High Speed Inspection System for Plastic, Metal, and Glass Containers
Brochure / Specs (.pdf)
Versatile Inspection/Advanced Control
The TapTone 4000 is a versatile package inspection system capable of examining containers for leaks, fill level, physical defects, pressure and vacuum. The system's software gives users greater control over their product set-up and changeover, rejector set-up and alarms, "last reject" values, and autotracking. The system combines the latest technology, an intuitive user interface, and a long-standing record of high reliability, making the TapTone 4000 a cost effective solution for inspection of your plastic, metal, and glass containers.
Measures pressure or vacuum in containers that do not have a measurable lid deflection—such as beer bottles, coffee bricks, plastic jars with composite closures and milk-based drinks in steel cans. The acoustic sensor works by applying a "tap" to the top of each container. The tone response is directly proportional to the pressure or vacuum inside the container. The frequency of the tone is measured and compared to user set reject limits where containers outside the limits will be rejected. The acoustic sensor is used on metal lids or crowns where the product does not touch the lid.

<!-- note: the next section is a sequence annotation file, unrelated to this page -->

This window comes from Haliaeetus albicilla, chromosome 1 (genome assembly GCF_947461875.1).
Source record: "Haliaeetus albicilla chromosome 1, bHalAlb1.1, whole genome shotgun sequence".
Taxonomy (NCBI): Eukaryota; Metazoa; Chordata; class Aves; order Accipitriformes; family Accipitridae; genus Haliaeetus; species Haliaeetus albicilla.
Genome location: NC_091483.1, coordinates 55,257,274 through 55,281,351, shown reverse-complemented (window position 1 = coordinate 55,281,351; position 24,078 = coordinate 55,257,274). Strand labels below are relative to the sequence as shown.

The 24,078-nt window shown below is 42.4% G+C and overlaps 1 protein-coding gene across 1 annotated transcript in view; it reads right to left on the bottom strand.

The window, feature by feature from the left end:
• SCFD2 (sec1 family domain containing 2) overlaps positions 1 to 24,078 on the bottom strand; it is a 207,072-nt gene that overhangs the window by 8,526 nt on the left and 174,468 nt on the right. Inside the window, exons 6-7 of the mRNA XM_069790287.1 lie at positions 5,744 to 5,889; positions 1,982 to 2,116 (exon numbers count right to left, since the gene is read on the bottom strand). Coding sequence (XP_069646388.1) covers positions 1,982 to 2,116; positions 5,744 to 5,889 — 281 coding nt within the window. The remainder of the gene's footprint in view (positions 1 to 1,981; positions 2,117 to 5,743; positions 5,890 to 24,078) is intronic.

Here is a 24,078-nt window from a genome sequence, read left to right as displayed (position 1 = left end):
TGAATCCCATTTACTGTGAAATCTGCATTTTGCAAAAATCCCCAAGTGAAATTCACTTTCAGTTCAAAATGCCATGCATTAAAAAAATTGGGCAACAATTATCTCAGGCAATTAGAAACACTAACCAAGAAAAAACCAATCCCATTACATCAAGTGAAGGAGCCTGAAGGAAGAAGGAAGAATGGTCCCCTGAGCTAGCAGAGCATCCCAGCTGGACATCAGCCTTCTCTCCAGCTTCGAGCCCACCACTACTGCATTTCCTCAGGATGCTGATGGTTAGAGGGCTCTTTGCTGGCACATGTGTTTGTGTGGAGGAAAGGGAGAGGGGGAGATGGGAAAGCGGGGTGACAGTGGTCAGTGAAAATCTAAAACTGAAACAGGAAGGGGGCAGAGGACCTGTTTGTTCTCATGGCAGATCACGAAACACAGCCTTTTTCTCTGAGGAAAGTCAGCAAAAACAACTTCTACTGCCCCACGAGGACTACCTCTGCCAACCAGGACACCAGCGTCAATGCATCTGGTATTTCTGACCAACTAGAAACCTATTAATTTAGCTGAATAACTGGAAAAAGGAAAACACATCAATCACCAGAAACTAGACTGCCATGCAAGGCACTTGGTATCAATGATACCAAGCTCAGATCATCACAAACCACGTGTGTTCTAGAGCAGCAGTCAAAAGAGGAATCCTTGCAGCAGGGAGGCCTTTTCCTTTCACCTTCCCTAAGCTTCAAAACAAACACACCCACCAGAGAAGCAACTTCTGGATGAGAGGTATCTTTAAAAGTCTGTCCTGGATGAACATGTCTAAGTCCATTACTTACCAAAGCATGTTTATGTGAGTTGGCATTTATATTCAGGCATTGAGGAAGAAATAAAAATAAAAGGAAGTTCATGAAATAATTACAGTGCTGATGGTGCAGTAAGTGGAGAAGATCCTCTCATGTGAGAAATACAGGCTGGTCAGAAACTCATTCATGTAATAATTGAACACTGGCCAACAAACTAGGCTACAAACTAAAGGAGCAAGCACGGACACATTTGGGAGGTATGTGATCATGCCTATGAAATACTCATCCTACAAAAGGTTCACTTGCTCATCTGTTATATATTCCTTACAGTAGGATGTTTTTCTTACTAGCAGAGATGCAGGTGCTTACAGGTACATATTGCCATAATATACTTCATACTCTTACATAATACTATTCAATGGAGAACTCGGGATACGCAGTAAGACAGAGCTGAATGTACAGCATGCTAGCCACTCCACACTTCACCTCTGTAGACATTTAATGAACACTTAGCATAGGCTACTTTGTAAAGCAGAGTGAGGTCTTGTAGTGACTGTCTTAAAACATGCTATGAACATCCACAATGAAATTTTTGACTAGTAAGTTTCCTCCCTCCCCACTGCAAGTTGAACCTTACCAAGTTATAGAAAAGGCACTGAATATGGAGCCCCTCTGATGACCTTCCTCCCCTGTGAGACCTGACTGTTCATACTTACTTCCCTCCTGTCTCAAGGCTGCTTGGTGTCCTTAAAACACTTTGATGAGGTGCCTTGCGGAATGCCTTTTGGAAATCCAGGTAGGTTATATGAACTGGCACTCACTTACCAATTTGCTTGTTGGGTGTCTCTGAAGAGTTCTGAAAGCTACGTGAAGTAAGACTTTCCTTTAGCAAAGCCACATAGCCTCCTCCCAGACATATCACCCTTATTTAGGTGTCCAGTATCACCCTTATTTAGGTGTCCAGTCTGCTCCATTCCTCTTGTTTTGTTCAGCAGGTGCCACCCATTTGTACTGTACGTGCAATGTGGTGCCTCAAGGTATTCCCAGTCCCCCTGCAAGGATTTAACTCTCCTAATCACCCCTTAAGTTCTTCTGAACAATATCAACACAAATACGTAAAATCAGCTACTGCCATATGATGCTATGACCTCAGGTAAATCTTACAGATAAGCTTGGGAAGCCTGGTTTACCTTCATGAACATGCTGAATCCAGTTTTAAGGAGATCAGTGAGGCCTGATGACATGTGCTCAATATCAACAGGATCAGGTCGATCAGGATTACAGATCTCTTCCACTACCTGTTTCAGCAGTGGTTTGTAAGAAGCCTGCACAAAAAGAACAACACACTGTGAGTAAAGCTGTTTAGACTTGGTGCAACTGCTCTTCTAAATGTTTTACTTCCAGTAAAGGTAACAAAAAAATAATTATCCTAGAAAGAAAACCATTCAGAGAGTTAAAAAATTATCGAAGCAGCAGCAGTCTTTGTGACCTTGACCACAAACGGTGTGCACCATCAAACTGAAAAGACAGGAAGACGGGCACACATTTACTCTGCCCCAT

Measures pressure or vacuum in food cans, beverage cans, glass jars, and bottles with pop-button lids by measuring the lid deflection. The proximity sensor produces a continuous magnetic field that monitors the distance to the metal lid and produces a proportional analog voltage. The continuous proximity signal is digitally sampled to produce a merit value of the lid profile. The profile value is then compared to user-set limits. Containers with lid deflection outside these limits are rejected.
Measures the product fill level in steel, aluminum, glass, plastic and paper containers. An X-ray tube is used to produce a low-energy X-ray beam. The X-ray beam penetrates the side of the container in the area of the fill level. An X-ray detector is positioned on the opposite side of the container to measure the intensity of the beam after it goes through the container. The intensity of the beam is then compared to acceptable energy levels to determine the relative fill level of each container. The X-ray sensor is used to measure both overfilled and under filled products in all types of containers.